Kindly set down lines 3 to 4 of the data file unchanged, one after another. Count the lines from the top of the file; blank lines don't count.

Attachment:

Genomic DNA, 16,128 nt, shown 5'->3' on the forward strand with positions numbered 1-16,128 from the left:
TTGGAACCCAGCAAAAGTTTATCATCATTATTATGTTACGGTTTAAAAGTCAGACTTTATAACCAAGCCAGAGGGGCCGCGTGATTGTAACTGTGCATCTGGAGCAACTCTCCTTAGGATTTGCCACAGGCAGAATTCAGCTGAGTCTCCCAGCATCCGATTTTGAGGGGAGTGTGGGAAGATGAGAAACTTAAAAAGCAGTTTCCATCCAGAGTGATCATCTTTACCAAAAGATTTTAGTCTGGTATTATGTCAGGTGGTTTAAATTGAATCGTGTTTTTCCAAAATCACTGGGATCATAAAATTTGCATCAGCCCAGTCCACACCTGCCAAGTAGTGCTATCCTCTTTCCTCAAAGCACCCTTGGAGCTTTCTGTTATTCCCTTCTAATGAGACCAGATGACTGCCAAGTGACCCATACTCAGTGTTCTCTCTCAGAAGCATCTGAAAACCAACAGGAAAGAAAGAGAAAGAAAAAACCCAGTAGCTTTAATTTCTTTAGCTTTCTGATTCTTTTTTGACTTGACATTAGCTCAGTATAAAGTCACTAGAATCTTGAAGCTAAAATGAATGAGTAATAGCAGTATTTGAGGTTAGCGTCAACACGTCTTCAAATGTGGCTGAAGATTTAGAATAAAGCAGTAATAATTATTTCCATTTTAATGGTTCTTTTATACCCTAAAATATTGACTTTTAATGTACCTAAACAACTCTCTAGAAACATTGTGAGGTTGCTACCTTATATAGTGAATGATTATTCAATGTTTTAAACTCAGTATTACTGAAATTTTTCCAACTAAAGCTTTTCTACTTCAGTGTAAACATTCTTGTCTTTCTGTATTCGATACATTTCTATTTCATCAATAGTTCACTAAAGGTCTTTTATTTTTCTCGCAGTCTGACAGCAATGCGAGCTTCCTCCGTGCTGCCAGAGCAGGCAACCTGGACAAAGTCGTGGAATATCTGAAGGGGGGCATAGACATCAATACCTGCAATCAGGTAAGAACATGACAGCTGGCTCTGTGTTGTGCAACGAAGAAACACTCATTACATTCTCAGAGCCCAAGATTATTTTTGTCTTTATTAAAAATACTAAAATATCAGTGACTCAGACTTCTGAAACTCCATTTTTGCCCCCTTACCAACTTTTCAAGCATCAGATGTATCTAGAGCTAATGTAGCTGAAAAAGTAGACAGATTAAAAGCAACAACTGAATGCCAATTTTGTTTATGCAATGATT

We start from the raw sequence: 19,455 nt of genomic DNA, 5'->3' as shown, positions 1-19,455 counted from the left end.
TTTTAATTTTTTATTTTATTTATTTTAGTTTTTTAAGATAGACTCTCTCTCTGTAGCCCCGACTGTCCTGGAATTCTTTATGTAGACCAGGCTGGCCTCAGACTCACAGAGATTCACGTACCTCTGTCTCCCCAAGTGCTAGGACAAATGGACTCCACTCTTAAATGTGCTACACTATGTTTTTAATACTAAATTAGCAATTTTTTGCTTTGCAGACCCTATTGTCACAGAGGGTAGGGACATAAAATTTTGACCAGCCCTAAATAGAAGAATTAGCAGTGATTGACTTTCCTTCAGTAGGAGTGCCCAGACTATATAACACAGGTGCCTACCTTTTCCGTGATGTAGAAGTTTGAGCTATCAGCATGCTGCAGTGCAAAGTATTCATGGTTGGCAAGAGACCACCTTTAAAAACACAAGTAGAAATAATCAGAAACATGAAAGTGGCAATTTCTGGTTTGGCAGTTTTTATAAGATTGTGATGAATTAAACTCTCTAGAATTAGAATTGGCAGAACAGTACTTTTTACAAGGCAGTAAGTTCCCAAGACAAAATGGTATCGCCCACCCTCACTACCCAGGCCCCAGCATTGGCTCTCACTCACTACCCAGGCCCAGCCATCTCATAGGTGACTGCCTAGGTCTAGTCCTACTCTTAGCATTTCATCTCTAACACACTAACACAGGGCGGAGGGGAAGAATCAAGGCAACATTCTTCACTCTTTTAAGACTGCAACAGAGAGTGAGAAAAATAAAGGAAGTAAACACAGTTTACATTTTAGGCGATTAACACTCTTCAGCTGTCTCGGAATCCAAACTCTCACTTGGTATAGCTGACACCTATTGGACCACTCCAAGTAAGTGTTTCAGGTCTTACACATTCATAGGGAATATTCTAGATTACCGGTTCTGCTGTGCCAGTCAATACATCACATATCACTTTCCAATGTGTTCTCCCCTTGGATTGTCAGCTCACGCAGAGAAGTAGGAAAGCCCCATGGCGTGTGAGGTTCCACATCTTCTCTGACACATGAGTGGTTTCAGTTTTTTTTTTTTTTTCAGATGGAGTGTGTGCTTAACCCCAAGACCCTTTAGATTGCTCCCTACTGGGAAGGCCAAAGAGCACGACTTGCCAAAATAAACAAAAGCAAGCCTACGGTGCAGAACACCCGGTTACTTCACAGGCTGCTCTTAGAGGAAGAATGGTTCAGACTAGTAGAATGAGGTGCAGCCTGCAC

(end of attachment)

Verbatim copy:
We start from the raw sequence: 19,455 nt of genomic DNA, 5'->3' as shown, positions 1-19,455 counted from the left end.
TTTTAATTTTTTATTTTATTTATTTTAGTTTTTTAAGATAGACTCTCTCTCTGTAGCCCCGACTGTCCTGGAATTCTTTATGTAGACCAGGCTGGCCTCAGACTCACAGAGATTCACGTACCTCTGTCTCCCCAAGTGCTAGGACAAATGGACTCCACTCTTAAATGTGCTACACTATGTTTTTAATACTAAATTAGCAATTTTTTGCTTTGCAGACCCTATTGTCACAGAGGGTAGGGACATAAAATTTTGACCAGCCCTAAATAGAAGAATTAGCAGTGATTGACTTTCCTTCAGTAGGAGTGCCCAGACTATATAACACAGGTGCCTACCTTTTCCGTGATGTAGAAGTTTGAGCTATCAGCATGCTGCAGTGCAAAGTATTCATGGTTGGCAAGAGACCACCTTTAAAAACACAAGTAGAAATAATCAGAAACATGAAAGTGGCAATTTCTGGTTTGGCAGTTTTTATAAGATTGTGATGAATTAAACTCTCTAGAATTAGAATTGGCAGAACAGTACTTTTTACAAGGCAGTAAGTTCCCAAGACAAAATGGTATCGCCCACCCTCACTACCCAGGCCCCAGCATTGGCTCTCACTCACTACCCAGGCCCAGCCATCTCATAGGTGACTGCCTAGGTCTAGTCCTACTCTTAGCATTTCATCTCTAACACACTAACACAGGGCGGAGGGGAAGAATCAAGGCAACATTCTTCACTCTTTTAAGACTGCAACAGAGAGTGAGAAAAATAAAGGAAGTAAACACAGTTTACATTTTAGGCGATTAACACTCTTCAGCTGTCTCGGAATCCAAACTCTCACTTGGTATAGCTGACACCTATTGGACCACTCCAAGTAAGTGTTTCAGGTCTTACACATTCATAGGGAATATTCTAGATTACCGGTTCTGCTGTGCCAGTCAATACATCACATATCACTTTCCAATGTGTTCTCCCCTTGGATTGTCAGCTCACGCAGAGAAGTAGGAAAGCCCCATGGCGTGTGAGGTTCCACATCTTCTCTGACACATGAGTGGTTTCAGTTTTTTTTTTTTTTTCAGATGGAGTGTGTGCTTAACCCCAAGACCCTTTAGATTGCTCCCTACTGGGAAGGCCAAAGAGCACGACTTGCCAAAATAAACAAAAGCAAGCCTACGGTGCAGAACACCCGGTTACTTCACAGGCTGCTCTTAGAGGAAGAATGGTTCAGACTAGTAGAATGAGGTGCAGCCTGCAC